The 2018 vintage of the Louisiana legislature has been in session now since February 19 2018. Initially, it met in an extraordinary fiscal session called by Governor John Bel Edwards to grapple with the then-one billion dollar budget shortfall. That two week endeavor ended in failure. Essentially nothing was passed.
Legislators being in session for essentially the first half of each year for the past series of springs has become a regular occurence, primarily due to major budgetary issues. The individual lawmakers are tired. Nerves are frayed. The everyday grind focuses upon minutia. They are underpaid. And perhaps worse of all, nothing seems to be getting done. Bills are getting killed.
Christopher Tidmore essentially calls it a game of legislative chicken. Which is what the House, the Senate and the Governor appear to be playing this Louisiana legislative session with the budget. In a recent interview with the political columnist for the Louisiana Weekly and radio talk show host, Tidmore and with JMC Polling and Analytics, John Couvillon, the lawmakers must somehow fill a still-gaping hole in which House Republicans have basically taken taxes off the table after passing a budget protecting the popular TOPS program while shortchanging the health care and higher education vital services.
Today, Gov. John Bel Edwards and Twistlock CEO Ben Bernstein announced that the company will establish a Global Solutions Engineering Center in Baton Rouge. Twistlock is a cybersecurity firm, Twistlock will create 20 new direct jobs with an average salary of $90,000, plus benefits. Additionally, Louisiana Economic Development estimates the project will result in 23 new indirect jobs, for a total of more than 40 new jobs in Louisiana’s Capital Region.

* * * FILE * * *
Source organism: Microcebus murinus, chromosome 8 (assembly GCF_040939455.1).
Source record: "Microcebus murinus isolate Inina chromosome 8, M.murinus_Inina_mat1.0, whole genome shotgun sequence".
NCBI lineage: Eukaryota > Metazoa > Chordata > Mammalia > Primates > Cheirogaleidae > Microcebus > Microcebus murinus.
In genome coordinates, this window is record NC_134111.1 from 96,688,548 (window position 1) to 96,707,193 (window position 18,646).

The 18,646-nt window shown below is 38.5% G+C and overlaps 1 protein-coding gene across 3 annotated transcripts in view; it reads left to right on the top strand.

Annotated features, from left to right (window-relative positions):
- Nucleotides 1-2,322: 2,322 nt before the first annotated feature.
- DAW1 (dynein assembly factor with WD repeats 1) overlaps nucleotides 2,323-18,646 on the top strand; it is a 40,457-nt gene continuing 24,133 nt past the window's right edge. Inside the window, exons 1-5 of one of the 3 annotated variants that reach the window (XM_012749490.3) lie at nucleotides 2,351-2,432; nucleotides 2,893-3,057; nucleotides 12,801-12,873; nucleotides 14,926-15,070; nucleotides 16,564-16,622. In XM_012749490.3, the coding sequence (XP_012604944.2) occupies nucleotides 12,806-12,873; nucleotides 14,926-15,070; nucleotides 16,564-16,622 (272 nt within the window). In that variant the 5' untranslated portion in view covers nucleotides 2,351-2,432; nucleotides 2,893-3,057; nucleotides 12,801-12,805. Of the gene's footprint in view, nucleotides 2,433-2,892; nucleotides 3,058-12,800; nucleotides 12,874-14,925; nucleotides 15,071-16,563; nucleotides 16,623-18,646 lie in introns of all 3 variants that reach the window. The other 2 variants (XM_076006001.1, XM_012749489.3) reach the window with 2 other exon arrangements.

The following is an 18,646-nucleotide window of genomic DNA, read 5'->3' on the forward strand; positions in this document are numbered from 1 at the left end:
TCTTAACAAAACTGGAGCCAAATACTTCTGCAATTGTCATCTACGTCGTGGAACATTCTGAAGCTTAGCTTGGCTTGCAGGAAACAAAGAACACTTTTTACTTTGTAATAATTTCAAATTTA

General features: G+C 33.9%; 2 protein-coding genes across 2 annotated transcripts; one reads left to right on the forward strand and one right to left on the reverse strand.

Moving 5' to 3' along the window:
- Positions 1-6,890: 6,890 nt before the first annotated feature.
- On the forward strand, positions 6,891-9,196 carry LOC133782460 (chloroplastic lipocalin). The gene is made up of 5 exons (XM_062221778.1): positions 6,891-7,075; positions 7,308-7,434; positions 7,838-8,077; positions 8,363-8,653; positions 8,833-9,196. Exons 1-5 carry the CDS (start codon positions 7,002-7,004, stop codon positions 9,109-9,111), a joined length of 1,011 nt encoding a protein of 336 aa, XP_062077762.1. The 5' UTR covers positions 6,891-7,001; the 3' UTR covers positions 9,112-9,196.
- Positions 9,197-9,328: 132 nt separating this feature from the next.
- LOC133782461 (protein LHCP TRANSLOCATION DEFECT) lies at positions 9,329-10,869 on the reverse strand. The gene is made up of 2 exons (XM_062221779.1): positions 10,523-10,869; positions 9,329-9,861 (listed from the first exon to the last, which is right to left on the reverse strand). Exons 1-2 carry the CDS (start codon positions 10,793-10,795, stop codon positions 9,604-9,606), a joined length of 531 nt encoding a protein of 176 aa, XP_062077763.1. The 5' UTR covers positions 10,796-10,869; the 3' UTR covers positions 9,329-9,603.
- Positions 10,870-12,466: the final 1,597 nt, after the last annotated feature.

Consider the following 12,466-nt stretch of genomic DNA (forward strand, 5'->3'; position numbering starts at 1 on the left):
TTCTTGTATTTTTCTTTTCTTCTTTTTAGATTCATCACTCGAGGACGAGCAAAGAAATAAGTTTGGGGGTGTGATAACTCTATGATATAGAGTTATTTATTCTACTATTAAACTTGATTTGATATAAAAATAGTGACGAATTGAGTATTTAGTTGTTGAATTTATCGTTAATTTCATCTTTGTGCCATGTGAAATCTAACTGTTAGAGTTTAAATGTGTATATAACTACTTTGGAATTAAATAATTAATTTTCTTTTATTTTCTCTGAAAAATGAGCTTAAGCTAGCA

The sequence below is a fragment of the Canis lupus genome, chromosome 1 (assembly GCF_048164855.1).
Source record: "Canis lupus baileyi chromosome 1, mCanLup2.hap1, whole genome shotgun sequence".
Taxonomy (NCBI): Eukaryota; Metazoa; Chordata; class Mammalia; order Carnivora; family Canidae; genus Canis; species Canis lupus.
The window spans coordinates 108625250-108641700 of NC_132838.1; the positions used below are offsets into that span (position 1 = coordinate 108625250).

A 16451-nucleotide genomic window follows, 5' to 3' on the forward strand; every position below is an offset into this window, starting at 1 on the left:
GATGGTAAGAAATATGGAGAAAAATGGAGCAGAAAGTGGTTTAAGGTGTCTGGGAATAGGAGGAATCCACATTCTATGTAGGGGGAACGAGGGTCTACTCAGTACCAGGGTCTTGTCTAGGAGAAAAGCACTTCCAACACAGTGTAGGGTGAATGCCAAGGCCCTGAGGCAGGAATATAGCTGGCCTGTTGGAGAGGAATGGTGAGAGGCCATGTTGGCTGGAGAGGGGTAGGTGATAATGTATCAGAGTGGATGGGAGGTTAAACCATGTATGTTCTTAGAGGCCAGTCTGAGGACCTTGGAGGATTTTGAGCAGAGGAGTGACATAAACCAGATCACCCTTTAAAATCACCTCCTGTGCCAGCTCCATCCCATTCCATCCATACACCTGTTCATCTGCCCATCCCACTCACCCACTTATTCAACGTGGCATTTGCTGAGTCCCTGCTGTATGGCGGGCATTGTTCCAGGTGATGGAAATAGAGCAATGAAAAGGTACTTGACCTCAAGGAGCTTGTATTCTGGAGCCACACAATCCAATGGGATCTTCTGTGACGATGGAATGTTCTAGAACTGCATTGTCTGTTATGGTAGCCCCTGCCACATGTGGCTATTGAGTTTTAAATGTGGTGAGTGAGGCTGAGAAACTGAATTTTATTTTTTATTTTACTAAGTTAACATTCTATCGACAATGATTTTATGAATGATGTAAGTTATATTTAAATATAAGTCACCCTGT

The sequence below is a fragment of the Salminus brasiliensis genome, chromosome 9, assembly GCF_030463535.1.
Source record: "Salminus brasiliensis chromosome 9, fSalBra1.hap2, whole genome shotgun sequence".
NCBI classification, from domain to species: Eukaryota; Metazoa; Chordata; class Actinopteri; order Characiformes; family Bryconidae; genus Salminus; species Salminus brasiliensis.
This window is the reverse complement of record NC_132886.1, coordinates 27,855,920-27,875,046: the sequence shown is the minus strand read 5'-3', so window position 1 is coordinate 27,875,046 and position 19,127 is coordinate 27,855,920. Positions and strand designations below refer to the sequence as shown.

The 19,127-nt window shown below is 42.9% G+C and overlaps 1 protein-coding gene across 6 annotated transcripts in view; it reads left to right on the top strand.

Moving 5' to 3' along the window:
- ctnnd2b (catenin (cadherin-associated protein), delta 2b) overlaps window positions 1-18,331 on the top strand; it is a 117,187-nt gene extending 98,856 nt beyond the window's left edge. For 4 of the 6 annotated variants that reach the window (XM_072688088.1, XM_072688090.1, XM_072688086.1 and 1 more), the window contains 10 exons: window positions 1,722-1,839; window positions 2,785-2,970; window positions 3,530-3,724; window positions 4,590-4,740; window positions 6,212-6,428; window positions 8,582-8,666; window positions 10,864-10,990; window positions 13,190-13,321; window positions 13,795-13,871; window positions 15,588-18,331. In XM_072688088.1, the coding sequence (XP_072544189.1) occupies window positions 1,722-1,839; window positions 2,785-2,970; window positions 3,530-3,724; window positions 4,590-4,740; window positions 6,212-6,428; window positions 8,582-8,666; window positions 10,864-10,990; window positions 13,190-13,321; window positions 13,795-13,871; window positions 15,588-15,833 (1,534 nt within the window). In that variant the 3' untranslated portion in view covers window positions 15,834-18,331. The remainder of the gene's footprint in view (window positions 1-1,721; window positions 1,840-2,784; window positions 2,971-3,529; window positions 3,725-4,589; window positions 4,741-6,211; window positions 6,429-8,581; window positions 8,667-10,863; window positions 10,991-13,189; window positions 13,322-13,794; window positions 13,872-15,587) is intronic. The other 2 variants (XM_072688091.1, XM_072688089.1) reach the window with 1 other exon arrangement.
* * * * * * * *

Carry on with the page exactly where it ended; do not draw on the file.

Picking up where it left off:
Democrats and those wanting to halt the prospects of drastic cuts are on a full court press. Today, email boxes are flooded by organizations to say no to the Republican Louisiana House of Representative budget for next year. Below are a selection of some of the emails:
Medicaid expansion as an economic development driver for the State of Louisiana?
Last week, Governor John Bel Edwards and others promoted a study from LSU that argued that the Obamacare program not only served the lower-income workers but also helped the Louisiana economy. I asked Jan Moller about this study pushed by the governor when Jim Brown and i interviewed him last week.
In response to the Republican-controlled House Appropriations committee's decision to fully fund TOPS and not providing funding to other areas of state government, Louisiana Governor John Bel Edwards released the following statement on the House Appropriations Committee’s decision "to make drastic cuts to higher education, health care, including partner hospitals and medical schools, and public safety"
Louisiana has good news, kinda.
The state’s Revenue Estimating Conference met today and recognized $346 million in revenues, most primarily due to the Republican-Trump tax cut leaving a difference in the budget shortfall of $647M which is obviously much better than the $997 million hole we were looking at prior to the regular session. That’s the good news.
Did Louisiana Governor John Bel Edwards blow a great opportunity to make lemonade out of lemon, at least, as it relates to the Karen Carter Peterson "repeal the second amendment" tweet that has become a controversy locally and nationally?
Jim Brown, commentator and former Statewide elected official and state Senator says yes, he did.
We have teachers leaving their classes, protesting low pay and inadequate financial support for schools; Kids are taking off from class in droves, making sure their once muted voices are being heard on matters such as gun-control and weapons in schools. Once again, the state budget is a total mess and the voters are up in arms.
Does Karen Carter Peterson, the Chairperson of the Louisiana Democratic Party support repealing the second amendment?
Rob Maness seems to think so and points to the evidence. A tweet by Peterson, that states "Repeal the Second Amendment" which includes the very controversial op-ed in the New York Times, earlier this week by no less, than former Supreme Court Justice John Paul Stevens, who advocated that it should be repealed.